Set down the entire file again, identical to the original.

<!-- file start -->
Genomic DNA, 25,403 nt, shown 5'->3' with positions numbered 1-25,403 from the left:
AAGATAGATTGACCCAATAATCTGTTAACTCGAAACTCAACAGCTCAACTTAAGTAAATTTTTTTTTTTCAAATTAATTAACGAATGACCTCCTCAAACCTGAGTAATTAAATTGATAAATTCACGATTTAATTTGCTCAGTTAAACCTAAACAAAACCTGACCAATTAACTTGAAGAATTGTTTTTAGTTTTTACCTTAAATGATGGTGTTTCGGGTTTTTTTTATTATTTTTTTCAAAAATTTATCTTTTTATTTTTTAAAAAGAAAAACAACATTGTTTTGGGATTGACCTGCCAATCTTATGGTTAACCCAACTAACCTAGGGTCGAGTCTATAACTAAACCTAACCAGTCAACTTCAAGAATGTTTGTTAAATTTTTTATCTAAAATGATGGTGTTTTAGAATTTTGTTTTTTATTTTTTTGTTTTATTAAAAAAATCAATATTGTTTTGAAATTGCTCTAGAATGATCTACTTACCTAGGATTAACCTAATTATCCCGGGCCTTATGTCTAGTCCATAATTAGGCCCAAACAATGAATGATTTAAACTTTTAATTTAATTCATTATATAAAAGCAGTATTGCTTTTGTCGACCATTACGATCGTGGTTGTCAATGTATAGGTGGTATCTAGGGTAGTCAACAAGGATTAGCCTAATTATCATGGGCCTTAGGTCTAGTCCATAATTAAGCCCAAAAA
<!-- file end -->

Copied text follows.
Genomic DNA, 25,403 nt, shown 5'->3' with positions numbered 1-25,403 from the left:
AAGATAGATTGACCCAATAATCTGTTAACTCGAAACTCAACAGCTCAACTTAAGTAAATTTTTTTTTTTCAAATTAATTAACGAATGACCTCCTCAAACCTGAGTAATTAAATTGATAAATTCACGATTTAATTTGCTCAGTTAAACCTAAACAAAACCTGACCAATTAACTTGAAGAATTGTTTTTAGTTTTTACCTTAAATGATGGTGTTTCGGGTTTTTTTTATTATTTTTTTCAAAAATTTATCTTTTTATTTTTTAAAAAGAAAAACAACATTGTTTTGGGATTGACCTGCCAATCTTATGGTTAACCCAACTAACCTAGGGTCGAGTCTATAACTAAACCTAACCAGTCAACTTCAAGAATGTTTGTTAAATTTTTTATCTAAAATGATGGTGTTTTAGAATTTTGTTTTTTATTTTTTTGTTTTATTAAAAAAATCAATATTGTTTTGAAATTGCTCTAGAATGATCTACTTACCTAGGATTAACCTAATTATCCCGGGCCTTATGTCTAGTCCATAATTAGGCCCAAACAATGAATGATTTAAACTTTTAATTTAATTCATTATATAAAAGCAGTATTGCTTTTGTCGACCATTACGATCGTGGTTGTCAATGTATAGGTGGTATCTAGGGTAGTCAACAAGGATTAGCCTAATTATCATGGGCCTTAGGTCTAGTCCATAATTAAGCCCAAAAA